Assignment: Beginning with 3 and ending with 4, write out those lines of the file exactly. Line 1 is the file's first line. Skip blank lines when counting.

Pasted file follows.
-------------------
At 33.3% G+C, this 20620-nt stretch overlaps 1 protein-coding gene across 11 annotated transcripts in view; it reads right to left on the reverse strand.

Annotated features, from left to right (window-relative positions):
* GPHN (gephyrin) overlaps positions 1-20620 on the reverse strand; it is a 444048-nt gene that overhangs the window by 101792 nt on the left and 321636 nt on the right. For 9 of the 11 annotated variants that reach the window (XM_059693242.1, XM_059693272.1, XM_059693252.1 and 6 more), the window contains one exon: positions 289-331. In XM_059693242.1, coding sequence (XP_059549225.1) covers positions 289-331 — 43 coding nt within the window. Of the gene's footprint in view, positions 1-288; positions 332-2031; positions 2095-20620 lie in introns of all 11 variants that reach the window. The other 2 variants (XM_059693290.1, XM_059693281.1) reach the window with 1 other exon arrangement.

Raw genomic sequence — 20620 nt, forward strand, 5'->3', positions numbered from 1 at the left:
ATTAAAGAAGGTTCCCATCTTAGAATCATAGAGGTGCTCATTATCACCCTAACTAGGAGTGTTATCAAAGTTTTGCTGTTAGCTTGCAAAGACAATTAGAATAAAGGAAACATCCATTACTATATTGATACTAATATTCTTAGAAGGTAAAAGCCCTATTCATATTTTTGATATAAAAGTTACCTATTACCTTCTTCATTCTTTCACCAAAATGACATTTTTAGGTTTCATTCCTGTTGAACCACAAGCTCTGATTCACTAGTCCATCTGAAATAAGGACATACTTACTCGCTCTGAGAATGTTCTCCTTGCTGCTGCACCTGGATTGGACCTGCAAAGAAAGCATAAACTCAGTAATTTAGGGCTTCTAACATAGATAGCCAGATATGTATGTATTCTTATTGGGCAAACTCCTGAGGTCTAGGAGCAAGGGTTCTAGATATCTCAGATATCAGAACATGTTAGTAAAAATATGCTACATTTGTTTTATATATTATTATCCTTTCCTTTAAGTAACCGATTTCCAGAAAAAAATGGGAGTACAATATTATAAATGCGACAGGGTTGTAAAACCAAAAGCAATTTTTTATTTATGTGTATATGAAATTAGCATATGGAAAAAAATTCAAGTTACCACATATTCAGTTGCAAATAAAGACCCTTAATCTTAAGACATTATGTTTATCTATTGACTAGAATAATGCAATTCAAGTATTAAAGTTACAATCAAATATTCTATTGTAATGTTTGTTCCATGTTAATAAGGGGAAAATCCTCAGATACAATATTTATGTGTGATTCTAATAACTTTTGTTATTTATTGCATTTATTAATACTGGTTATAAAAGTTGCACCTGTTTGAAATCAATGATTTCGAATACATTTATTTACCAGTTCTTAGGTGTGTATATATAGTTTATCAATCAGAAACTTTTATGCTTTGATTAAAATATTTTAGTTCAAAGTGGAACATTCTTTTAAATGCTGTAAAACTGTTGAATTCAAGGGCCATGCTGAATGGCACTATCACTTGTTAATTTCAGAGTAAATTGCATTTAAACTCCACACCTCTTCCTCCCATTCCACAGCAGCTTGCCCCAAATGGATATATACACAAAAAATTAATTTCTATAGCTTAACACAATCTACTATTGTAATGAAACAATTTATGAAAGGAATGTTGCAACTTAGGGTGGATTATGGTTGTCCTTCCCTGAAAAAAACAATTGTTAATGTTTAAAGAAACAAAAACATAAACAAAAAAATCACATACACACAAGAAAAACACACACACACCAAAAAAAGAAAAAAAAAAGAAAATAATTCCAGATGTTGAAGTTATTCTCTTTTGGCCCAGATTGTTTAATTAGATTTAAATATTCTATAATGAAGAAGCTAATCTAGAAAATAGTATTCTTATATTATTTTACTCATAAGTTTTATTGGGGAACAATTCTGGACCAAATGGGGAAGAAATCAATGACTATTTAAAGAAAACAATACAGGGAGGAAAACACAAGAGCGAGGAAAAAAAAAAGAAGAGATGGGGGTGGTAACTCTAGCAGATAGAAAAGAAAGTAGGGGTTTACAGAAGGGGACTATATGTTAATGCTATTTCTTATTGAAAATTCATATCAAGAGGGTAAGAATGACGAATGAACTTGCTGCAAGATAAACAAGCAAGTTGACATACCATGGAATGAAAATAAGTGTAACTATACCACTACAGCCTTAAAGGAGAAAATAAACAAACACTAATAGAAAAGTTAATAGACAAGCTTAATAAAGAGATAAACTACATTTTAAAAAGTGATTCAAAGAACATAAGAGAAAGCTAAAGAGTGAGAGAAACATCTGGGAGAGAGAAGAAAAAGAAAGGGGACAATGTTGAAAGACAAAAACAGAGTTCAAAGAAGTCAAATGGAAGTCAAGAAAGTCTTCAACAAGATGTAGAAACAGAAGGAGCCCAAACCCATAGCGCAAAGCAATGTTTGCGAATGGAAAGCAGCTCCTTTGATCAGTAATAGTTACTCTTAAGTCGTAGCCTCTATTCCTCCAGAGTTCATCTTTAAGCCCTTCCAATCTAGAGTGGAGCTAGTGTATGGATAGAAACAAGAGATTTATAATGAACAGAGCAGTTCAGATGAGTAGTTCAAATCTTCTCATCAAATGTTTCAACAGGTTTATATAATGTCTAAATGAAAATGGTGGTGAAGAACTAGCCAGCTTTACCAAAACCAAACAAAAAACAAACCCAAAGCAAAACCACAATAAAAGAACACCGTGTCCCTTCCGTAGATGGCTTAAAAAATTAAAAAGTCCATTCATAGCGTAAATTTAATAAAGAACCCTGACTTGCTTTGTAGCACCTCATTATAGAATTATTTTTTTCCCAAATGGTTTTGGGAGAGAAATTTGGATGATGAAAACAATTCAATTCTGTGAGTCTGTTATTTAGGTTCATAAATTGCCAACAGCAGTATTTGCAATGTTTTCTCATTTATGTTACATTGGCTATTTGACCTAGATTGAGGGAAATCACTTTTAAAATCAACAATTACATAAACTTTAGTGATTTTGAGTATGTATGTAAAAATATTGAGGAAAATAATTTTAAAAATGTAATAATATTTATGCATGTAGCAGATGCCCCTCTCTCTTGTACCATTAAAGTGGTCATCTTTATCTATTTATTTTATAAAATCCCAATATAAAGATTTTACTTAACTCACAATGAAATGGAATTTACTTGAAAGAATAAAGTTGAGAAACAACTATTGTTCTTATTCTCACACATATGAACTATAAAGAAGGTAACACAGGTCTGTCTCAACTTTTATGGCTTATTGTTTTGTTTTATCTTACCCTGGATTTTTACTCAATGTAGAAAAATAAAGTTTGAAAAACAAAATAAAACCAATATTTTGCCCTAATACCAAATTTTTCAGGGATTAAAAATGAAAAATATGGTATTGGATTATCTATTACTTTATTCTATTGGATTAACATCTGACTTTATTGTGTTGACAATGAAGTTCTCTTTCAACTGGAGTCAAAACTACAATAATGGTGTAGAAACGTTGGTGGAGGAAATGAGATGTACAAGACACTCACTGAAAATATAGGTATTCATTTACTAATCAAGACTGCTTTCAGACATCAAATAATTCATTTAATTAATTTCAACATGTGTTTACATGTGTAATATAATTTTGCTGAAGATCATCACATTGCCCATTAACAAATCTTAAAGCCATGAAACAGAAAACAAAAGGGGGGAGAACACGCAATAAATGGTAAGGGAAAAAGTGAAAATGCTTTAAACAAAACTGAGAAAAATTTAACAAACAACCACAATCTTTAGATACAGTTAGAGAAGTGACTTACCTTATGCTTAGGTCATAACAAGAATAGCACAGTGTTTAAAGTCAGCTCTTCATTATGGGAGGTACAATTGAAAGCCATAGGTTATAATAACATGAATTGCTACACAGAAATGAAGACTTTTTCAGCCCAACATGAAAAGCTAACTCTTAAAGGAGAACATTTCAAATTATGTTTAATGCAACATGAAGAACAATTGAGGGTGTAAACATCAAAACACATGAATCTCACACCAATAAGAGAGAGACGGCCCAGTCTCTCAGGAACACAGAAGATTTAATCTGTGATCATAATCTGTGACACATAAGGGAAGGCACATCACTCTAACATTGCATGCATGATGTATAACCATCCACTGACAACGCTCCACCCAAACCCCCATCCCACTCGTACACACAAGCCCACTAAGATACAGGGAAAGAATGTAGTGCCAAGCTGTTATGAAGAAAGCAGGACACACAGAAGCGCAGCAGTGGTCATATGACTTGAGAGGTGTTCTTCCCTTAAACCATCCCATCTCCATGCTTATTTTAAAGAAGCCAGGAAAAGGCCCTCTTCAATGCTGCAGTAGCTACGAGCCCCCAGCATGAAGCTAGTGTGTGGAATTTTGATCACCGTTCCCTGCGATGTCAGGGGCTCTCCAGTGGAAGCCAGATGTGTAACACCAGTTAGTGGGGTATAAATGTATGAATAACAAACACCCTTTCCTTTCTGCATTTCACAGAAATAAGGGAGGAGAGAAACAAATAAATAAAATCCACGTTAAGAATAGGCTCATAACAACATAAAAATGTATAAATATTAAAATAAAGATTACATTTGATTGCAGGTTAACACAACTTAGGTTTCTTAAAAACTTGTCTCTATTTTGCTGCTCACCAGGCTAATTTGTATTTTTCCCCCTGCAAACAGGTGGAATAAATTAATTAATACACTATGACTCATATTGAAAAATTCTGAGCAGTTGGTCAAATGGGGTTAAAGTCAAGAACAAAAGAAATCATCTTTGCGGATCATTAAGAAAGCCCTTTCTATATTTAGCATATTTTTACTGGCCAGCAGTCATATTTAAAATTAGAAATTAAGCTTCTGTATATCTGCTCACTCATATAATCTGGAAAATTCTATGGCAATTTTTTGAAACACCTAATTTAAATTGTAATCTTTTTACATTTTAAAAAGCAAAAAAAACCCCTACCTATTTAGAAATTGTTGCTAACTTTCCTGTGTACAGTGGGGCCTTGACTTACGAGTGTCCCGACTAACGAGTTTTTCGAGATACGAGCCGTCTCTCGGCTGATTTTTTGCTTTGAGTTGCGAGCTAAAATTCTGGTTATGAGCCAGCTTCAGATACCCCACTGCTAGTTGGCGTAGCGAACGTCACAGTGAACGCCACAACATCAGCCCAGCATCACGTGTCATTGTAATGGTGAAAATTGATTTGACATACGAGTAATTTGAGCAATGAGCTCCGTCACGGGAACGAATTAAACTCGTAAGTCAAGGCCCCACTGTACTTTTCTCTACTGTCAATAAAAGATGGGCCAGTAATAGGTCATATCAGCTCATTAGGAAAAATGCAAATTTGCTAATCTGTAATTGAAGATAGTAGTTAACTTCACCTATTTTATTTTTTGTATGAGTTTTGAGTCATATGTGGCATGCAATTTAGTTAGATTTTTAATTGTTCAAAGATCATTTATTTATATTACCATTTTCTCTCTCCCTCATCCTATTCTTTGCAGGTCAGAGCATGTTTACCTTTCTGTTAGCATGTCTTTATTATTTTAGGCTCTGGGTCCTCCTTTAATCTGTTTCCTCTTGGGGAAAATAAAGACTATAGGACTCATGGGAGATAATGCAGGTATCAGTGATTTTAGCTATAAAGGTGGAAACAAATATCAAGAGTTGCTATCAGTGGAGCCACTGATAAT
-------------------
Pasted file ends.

* GPHN (gephyrin) overlaps positions 1-20620 on the reverse strand; it is a 444048-nt gene that overhangs the window by 101792 nt on the left and 321636 nt on the right. For 9 of the 11 annotated variants that reach the window (XM_059693242.1, XM_059693272.1, XM_059693252.1 and 6 more), the window contains one exon: positions 289-331. In XM_059693242.1, coding sequence (XP_059549225.1) covers positions 289-331 — 43 coding nt within the window. Of the gene's footprint in view, positions 1-288; positions 332-2031; positions 2095-20620 lie in introns of all 11 variants that reach the window. The other 2 variants (XM_059693290.1, XM_059693281.1) reach the window with 1 other exon arrangement.

Raw genomic sequence — 20620 nt, forward strand, 5'->3', positions numbered from 1 at the left: